Banerjee said, “For us, Owens Corning was a primary supplier. We used their standard fiberglass product, not one of their specialty glass products like WindStrand® roving. We incorporate the fiberglass into our product, TYCOR® core material, and thus, both the WebCore and Owens Corning materials were used to make wind turbine blades.” The resulting blades were qualified by Mitsubishi for their products, WebCore received ISO certification and German certification for its composite core products, and WebCore also collaborated with three Ohio companies to further develop and commercialize composite towers for utility-scale wind turbines.
He added that for the transportation focus of the RCP, his company was working on a product for rail car flooring, but the downturn economy halted production. “When the market recovers, which has not yet fully occurred, we hope to continue development and marketing of the product.” He added, “Here, even though we didn’t move the product to market yet, the RCP was instrumental in a most tangible collaboration, especially with Owens Corning,” said Banerjee.
In the survivability thrust, led by Dave Hartman at Owens Corning, the collaborators’ intent was to commercialize novel materials and processing technologies for light-weight ballistic armor systems for tactical vehicles plus bring the jobs, revenue growth, and wealth creation from such a project to Ohio. This thrust area succeeded in developing a flat panel using Owens Corning ShieldStrand® fabric for interior and exterior armor modules and also developed complex shaped armor for integrated structural composite vehicle components. Multiple qualifying tests were conducted on the components with high success ratings.
“One very interesting outcome of our collaboration resulted from our focus on nanomaterials,” Banerjee said. “Working with CMPND at Ohio State, we tried a series of experiments to determine whether we could incorporate nanomaterials into our product. A truly sincere effort was made on behalf of both parties, but in the end, we decided that for now, we did not achieve a final product that was both commercially viable and technological feasible.”
At UDRI, a variety of projects launched and transitioned nano-composite materials into new product applications, said Mitchell. “Our projects fell into three categories, nano-composite tooling, nano-erosion-resistant vanes, and nano-composite enclosure components,” said Mitchell. “First, we nano-enriched a molding compound to provide an affordable, rugged, moldable compound usable for tooling in a variety of processes, then delivered the material to numerous suppliers for evaluation.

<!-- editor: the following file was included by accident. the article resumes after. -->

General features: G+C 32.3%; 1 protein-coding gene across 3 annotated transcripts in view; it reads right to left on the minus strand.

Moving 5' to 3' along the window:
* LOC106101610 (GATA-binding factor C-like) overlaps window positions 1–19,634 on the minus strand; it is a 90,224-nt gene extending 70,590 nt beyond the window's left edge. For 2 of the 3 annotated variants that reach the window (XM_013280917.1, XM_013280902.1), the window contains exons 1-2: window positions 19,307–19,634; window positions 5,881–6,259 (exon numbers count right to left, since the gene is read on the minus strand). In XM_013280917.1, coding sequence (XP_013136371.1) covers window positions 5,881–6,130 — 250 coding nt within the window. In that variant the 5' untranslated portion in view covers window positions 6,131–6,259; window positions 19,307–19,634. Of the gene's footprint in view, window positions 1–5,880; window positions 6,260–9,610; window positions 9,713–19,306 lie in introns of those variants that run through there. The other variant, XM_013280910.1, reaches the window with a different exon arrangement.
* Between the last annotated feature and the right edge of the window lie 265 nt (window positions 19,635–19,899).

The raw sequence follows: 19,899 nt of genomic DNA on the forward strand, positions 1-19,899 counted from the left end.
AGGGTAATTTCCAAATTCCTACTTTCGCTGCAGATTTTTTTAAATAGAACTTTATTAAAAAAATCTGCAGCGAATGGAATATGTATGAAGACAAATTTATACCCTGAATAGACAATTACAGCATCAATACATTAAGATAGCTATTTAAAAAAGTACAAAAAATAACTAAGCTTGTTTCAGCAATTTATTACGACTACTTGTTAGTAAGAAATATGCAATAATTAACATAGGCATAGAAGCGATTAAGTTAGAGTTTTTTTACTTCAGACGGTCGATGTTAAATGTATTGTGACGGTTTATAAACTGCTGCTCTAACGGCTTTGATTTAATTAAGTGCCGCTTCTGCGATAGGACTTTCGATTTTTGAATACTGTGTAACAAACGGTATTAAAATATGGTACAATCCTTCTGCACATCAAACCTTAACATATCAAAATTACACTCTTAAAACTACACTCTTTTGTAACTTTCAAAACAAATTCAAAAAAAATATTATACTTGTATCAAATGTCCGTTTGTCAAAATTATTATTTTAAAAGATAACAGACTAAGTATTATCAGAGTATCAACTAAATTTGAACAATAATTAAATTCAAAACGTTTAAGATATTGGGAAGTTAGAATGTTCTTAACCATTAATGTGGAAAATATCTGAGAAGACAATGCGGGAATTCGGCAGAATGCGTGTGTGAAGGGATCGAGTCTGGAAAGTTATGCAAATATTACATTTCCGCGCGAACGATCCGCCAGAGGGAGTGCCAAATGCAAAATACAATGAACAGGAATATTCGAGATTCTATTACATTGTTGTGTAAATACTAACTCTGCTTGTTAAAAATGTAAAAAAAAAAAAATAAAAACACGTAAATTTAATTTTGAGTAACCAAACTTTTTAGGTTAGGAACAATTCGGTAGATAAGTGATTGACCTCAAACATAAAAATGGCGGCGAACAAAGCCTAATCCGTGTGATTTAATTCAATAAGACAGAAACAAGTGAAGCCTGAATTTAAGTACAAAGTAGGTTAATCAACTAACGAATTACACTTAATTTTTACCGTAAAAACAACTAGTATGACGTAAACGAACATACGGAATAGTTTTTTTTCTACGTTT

“Secondly, we approached the critical need for jet engine vanes with superior erosion resistance with a nano-enriched airfoil surface. We succeeded in launching this concept, which has been proved viable.
“Thirdly, we happened to have excellent timing in discussing a project with the U.S. Navy for building strengthened housing for on-ship turbine engines. RCP colleagues decided to allow this project into the RCP, and we developed and successfully tested the nano-composite material, initially for the door on this enclosure.”
The erosion resistant coating project with GE Aviation was so successful that it led to the development of a whole series of nano-enhanced multifunctional coatings, which served as the basis of a new RCP project, “Protective Integrated Coatings for Extreme Environments,” led by UDRI. These functional coatings leveraged partnerships and applications in aerospace, wind, and transportation as a way to accelerate transition to commercialization.
Ohio State (specifically Drs. Jim Lee and Jose Castro) and Nanomaterial Innovation Ltd. (NIL) participated in the RCP by developing nano-reinforced fiber preforms and foam core materials and technologies for advanced composite applications.
Lee said, “One of our key accomplishments was developing a vacuum-assisted spray method at Ohio State, which allows fast deposition of nanoparticles, such a carbon nanofibers and carbon nanotubes into glass fiber mats and fabrics, such as those used in Owens Corning WindStrand roving products.”
The mats showed excellent properties, such as erosion protection and de-icing potential. Ohio State has won two National Science Foundation Small Business Phase I grants based on the RCP work.